The bill got 309 yes votes from lawmakers, with 236 opposed and 30 abstentions. The adoption of the new law is a victory for Berlusconi, who began his third round as prime minister in April.
The bill gives legal immunity from prosecution to the president, prime minister and the speakers of the two chambers of parliament while in office, and is now expected to become law in record time when it advances to the Senate in late July.
Judges and much of Italy's left-wing opposition opposed the law, which will suspend any statute of limitations to a case until the defendant leaves office.
Italian Justice Minister Angelino Alfano said that the bill was a "response to the need of those in the highest positions of state to work in serenity."
Opposition leader Walter Veltroni, whose Democratic Party voted against the bill, commented last month that "Berlusconi is in a big hurry on these matters," while the billionaire's lawyer Niccolo Ghedini said the prime minister was "under constant attacks by judges."
Long list of allegations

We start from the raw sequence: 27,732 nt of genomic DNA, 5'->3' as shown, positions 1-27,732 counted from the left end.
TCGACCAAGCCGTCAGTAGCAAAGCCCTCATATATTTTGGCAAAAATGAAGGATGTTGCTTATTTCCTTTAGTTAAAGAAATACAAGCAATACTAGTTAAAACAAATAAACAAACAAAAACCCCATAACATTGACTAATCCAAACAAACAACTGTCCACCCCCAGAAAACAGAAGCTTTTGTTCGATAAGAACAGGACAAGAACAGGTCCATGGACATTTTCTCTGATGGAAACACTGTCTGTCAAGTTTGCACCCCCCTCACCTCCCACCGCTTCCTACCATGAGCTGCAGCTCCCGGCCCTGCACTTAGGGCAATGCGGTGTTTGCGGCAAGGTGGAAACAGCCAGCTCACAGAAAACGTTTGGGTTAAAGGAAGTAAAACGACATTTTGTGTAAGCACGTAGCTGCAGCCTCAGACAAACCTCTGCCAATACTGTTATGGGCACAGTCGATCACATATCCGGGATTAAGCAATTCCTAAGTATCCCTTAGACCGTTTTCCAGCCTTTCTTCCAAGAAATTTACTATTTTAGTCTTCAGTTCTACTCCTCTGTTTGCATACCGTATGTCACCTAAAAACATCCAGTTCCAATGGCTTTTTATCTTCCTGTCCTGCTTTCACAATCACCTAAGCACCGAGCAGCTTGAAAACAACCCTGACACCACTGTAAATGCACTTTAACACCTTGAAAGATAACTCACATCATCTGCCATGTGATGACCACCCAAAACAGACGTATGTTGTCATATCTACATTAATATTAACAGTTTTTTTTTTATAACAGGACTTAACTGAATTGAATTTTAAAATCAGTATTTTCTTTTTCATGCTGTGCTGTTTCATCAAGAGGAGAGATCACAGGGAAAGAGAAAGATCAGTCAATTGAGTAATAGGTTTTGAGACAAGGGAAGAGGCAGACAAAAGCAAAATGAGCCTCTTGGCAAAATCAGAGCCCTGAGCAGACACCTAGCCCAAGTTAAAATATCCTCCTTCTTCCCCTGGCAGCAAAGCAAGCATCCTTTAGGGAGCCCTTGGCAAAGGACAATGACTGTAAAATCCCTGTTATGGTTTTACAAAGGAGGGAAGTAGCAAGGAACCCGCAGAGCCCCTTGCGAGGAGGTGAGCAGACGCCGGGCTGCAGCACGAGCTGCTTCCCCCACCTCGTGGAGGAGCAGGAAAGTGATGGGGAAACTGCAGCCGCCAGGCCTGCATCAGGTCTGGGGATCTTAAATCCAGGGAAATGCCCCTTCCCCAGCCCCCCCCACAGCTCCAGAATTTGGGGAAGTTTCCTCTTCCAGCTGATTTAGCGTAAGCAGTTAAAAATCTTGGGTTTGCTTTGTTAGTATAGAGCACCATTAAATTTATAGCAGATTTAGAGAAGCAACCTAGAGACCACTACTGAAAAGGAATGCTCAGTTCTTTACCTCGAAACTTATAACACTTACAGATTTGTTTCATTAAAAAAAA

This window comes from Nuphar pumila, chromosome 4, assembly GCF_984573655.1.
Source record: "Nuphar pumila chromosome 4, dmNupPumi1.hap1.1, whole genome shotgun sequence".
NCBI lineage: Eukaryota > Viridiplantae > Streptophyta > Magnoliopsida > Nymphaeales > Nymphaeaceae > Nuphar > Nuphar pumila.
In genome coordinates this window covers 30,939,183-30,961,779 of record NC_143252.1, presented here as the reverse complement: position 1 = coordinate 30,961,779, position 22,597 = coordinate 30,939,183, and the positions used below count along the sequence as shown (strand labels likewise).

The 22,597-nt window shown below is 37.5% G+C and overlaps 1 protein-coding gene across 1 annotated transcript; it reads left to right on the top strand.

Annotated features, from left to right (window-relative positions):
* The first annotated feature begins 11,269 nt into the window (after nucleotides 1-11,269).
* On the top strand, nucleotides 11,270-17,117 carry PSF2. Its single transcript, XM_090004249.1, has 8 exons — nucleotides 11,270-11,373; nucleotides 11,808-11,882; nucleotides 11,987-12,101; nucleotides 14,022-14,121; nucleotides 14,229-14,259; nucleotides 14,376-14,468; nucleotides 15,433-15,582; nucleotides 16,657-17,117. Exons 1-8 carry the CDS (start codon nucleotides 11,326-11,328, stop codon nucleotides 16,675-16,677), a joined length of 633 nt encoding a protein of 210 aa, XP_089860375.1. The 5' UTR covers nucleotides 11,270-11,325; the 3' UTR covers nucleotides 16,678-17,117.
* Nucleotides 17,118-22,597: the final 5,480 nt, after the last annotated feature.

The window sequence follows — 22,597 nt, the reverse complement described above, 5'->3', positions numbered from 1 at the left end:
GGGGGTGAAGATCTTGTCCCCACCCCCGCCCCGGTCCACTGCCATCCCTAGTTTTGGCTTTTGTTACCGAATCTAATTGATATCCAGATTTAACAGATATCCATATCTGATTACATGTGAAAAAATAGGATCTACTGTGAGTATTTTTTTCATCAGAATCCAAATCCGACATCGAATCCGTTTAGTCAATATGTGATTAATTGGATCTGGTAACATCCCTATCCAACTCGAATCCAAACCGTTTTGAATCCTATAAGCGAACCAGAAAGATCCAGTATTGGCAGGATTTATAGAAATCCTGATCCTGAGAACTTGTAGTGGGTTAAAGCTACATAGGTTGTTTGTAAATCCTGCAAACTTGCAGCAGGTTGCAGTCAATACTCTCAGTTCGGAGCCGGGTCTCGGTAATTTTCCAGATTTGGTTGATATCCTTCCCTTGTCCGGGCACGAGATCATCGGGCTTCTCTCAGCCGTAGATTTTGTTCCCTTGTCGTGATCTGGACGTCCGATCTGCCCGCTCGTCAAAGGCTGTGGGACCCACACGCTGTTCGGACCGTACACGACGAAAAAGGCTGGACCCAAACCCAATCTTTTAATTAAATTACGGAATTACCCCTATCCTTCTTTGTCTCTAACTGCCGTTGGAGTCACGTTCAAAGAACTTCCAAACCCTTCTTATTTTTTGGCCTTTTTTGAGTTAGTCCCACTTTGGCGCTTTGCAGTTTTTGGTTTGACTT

Berlusconi, a self-made billionaire, has faced charges including corruption, tax fraud, false accounting and illegally financing political parties, but he has never been definitively convicted.
On Friday parliamentarians will also vote on a bill to suspend thousands of trials for a year as a means of speeding Italy's notoriously slow justice system for the most serious cases languishing on the books.
That law would keep the media tycoon out of the dock this month in a trial on charges of giving $600,000 dollars (380,000 euros) to his British lawyer David Mills in exchange for giving false testimony.
Berlusconi is also seeking strict curbs on the use of wiretaps in judicial investigations and stiffer penalties for the publication of their transcripts.